Friday 25th January is Burns Night in Scotland.
Burns Night is a revered date in the Scottish calendar and celebrates, on the anniversary of his birthday, the life and works of their national Bard, Robert Burns.
Born around 250 years ago; some consider his best known poem as ‘Auld Lang Syne’, though others believe he did not write it himself, but was the first person credited with writing it down for posterity as part of his attempt to preserve Scottish traditional songs.
The evening centres on the entrance of the haggis (a type of sausage made from a sheep's stomach) on a large platter to the sound of ceremonial bagpipes.
When the haggis is on the table, the host reads the "Address to a Haggis". This is an ode that Robert Burns wrote to the Scottish delicacy!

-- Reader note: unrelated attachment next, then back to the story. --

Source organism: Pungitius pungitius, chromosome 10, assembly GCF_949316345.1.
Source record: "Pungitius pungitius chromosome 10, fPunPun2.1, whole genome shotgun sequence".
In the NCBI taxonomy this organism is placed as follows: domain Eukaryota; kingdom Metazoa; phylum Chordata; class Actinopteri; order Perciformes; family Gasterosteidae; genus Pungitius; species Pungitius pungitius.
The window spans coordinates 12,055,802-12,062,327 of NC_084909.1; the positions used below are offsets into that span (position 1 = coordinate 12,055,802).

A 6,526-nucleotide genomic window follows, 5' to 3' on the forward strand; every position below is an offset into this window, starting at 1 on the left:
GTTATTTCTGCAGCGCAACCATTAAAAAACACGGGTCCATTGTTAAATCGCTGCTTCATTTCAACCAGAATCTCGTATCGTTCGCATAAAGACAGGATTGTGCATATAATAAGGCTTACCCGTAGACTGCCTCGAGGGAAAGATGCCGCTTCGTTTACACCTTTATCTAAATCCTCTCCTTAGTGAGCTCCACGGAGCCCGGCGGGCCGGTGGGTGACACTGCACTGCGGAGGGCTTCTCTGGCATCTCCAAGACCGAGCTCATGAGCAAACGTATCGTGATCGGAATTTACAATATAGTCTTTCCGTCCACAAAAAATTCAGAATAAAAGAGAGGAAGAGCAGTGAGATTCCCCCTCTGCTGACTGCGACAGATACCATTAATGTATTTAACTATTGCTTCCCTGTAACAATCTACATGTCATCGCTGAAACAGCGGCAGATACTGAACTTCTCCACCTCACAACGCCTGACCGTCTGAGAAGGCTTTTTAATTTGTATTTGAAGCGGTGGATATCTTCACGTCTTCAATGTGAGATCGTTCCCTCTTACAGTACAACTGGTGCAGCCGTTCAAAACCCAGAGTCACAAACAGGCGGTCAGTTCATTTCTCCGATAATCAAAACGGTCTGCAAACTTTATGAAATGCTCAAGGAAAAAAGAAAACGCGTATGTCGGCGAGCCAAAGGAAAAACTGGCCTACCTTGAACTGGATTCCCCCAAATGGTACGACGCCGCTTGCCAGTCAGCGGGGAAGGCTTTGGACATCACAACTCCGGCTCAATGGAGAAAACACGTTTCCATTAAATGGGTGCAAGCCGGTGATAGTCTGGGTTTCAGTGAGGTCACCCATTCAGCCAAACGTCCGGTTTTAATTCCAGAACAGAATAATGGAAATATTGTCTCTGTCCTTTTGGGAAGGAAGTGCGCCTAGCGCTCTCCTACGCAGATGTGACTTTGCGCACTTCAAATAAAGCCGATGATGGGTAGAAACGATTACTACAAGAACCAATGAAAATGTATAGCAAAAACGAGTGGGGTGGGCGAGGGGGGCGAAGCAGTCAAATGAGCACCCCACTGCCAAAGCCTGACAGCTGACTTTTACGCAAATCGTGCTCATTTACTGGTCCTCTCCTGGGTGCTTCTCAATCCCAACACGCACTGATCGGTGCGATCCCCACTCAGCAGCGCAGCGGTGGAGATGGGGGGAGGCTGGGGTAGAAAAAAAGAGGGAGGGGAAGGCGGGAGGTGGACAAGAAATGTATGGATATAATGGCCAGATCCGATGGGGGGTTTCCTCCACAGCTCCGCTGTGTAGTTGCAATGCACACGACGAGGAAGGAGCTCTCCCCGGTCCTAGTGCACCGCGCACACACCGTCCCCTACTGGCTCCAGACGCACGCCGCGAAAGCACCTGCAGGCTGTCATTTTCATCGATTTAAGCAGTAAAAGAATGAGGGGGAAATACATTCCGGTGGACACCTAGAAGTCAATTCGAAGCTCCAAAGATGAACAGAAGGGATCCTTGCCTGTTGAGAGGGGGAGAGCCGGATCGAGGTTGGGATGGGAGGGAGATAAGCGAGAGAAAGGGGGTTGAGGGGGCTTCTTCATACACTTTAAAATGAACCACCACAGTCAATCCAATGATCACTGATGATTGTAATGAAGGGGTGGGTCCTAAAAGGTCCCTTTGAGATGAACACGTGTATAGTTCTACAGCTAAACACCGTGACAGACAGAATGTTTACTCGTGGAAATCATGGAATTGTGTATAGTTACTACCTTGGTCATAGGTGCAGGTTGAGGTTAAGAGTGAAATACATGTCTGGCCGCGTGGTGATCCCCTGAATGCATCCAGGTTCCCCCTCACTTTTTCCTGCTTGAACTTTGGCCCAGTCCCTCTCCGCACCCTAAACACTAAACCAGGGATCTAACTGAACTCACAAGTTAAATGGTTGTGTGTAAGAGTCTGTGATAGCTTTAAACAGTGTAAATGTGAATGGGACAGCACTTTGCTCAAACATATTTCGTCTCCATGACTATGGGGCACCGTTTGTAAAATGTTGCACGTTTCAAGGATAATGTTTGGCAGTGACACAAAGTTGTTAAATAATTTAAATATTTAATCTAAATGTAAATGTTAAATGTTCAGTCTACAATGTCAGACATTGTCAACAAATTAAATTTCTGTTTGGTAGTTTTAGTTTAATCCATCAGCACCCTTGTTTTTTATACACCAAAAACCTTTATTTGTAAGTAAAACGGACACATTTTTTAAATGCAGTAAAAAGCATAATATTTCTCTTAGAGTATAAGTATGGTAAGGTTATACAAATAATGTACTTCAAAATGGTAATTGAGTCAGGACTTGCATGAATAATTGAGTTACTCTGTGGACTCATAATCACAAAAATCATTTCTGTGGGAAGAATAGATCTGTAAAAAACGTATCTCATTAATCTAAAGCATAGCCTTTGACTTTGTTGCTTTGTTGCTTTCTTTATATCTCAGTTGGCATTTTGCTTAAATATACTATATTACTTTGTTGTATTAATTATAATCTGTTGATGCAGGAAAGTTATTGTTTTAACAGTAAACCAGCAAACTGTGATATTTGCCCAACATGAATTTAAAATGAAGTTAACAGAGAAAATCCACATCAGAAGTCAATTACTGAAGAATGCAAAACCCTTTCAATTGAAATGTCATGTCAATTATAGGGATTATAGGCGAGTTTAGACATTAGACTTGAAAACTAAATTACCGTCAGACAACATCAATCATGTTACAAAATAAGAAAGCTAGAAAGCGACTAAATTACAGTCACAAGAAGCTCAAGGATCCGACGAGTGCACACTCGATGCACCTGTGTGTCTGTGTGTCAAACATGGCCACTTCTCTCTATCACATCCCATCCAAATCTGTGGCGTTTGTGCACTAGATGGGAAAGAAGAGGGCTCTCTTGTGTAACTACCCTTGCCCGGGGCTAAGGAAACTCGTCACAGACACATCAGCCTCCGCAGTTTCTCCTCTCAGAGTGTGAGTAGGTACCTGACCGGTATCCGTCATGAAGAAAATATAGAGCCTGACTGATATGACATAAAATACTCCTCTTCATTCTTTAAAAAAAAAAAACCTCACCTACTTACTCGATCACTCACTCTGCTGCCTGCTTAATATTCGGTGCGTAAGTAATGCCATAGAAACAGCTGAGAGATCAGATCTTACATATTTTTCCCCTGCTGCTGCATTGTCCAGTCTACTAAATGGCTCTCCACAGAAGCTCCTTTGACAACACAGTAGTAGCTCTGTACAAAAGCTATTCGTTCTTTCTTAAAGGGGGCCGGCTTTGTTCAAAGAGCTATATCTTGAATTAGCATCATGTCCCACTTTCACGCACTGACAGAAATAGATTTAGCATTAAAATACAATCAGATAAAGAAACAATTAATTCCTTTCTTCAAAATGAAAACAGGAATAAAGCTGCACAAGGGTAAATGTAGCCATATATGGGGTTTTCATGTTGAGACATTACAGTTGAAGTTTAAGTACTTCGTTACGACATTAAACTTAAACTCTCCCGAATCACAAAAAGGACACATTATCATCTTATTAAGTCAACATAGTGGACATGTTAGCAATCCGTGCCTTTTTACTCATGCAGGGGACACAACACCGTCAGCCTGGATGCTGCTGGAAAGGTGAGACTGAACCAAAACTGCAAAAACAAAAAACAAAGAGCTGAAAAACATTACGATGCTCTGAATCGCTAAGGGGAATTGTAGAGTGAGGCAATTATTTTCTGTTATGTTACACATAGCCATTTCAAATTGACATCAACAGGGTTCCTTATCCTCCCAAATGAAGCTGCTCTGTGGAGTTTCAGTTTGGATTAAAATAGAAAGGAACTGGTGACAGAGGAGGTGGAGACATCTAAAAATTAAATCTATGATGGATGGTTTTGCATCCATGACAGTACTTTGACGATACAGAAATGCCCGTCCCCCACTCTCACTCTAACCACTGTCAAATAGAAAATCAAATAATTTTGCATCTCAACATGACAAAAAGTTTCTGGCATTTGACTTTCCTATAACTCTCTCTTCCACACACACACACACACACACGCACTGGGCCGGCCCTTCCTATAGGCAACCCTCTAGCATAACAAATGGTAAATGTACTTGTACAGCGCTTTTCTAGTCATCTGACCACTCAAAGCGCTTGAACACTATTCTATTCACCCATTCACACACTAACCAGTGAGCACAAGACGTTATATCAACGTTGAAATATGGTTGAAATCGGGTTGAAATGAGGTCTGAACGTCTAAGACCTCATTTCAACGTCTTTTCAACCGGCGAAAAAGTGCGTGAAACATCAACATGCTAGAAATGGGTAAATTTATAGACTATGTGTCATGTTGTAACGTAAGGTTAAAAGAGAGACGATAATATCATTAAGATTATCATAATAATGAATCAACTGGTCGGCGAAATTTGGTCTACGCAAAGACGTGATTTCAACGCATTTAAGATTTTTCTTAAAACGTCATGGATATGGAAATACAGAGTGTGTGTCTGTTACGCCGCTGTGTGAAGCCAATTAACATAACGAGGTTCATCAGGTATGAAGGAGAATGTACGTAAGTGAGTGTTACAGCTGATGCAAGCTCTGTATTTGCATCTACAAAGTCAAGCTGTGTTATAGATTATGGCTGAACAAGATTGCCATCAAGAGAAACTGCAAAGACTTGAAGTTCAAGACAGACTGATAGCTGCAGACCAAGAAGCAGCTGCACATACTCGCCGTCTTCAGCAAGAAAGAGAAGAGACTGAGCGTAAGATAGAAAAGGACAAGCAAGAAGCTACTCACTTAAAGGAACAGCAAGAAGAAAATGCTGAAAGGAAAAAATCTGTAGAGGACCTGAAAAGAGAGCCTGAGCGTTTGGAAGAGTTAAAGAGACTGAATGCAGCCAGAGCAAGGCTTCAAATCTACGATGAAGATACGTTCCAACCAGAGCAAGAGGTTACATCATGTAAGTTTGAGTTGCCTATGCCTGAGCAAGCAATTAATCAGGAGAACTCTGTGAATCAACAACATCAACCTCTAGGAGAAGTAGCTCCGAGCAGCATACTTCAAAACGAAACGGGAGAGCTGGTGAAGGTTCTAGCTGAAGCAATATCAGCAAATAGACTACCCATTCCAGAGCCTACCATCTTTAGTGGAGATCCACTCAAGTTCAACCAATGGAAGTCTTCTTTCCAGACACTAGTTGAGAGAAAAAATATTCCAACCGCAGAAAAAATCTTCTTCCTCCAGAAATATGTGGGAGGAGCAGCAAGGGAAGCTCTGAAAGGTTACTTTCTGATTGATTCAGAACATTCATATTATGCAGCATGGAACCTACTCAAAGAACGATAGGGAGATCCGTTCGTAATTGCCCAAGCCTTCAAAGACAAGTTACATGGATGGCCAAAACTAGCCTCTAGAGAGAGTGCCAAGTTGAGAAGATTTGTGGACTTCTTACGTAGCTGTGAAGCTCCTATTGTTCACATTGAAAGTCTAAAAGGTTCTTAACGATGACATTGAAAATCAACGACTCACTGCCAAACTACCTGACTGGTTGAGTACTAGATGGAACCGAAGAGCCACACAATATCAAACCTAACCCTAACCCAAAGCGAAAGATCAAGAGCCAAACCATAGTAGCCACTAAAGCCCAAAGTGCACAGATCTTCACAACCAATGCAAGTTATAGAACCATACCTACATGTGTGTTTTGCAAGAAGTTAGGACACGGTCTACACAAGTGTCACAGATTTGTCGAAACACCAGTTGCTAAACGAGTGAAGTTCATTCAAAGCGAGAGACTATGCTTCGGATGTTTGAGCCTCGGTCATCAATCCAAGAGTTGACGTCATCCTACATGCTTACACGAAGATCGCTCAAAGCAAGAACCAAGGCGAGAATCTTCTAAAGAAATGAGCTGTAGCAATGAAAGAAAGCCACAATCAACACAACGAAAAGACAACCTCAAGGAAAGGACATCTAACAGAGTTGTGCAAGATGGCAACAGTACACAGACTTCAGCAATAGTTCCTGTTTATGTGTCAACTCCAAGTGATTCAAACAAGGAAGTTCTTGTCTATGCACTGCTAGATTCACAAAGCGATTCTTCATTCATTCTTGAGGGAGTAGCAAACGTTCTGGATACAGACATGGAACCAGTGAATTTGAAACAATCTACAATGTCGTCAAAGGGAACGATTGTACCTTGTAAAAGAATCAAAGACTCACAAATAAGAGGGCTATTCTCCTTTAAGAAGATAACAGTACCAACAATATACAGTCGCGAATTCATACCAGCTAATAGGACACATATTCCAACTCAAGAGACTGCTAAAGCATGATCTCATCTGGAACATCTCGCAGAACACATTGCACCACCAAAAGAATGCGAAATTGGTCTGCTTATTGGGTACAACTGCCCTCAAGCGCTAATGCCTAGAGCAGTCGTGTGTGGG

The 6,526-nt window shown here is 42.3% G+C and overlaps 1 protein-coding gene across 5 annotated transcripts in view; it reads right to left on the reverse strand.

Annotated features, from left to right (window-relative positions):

At the end of the reading, the haggis is ceremonially sliced into two pieces and the meal begins.
Amongst other works, Burns also write the famous 'Ode to a Louse':
O wad some Pow'r the giftie gie us
To see oursels as ithers see us!
It wad frae mony a blunder free us,
An' foolish notion:
What airs in dress an' gait wad lea'e us,
An' ev'n devotion!
This is generally translated into modern language as:
And would some Power give us the gift
To see ourselves as others see us!
It would from many a blunder free us,
And foolish notion:
What airs in dress and gait would leave us,
And even devotion!
Image of Robert Burns by Alexander Nasmyth [Public domain], via Wikipedia.
The same date, 25th January, is St Dwynwen’s Day in Wales. St Dwynwen is the Welsh equivalent of St Valentine, being their patron saint of love.